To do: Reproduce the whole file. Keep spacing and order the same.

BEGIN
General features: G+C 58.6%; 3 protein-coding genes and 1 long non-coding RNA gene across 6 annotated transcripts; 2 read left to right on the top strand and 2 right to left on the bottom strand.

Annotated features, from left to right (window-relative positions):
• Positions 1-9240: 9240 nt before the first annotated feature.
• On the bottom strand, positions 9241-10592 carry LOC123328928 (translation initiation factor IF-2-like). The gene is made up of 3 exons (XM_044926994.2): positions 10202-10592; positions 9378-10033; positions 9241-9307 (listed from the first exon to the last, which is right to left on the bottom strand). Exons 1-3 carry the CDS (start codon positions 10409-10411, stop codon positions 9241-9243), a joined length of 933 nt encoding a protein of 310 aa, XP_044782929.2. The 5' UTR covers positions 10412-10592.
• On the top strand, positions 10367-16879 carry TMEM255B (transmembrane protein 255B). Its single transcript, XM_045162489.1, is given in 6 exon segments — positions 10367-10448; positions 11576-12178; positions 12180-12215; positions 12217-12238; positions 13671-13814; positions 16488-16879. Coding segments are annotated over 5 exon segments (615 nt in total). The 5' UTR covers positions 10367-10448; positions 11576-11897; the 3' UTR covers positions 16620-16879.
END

General features: G+C 58.6%; 3 protein-coding genes and 1 long non-coding RNA gene across 6 annotated transcripts; 2 read left to right on the top strand and 2 right to left on the bottom strand.

Annotated features, from left to right (window-relative positions):
• Positions 1-9240: 9240 nt before the first annotated feature.
• On the bottom strand, positions 9241-10592 carry LOC123328928 (translation initiation factor IF-2-like). The gene is made up of 3 exons (XM_044926994.2): positions 10202-10592; positions 9378-10033; positions 9241-9307 (listed from the first exon to the last, which is right to left on the bottom strand). Exons 1-3 carry the CDS (start codon positions 10409-10411, stop codon positions 9241-9243), a joined length of 933 nt encoding a protein of 310 aa, XP_044782929.2. The 5' UTR covers positions 10412-10592.
• On the top strand, positions 10367-16879 carry TMEM255B (transmembrane protein 255B). Its single transcript, XM_045162489.1, is given in 6 exon segments — positions 10367-10448; positions 11576-12178; positions 12180-12215; positions 12217-12238; positions 13671-13814; positions 16488-16879. Coding segments are annotated over 5 exon segments (615 nt in total). The 5' UTR covers positions 10367-10448; positions 11576-11897; the 3' UTR covers positions 16620-16879.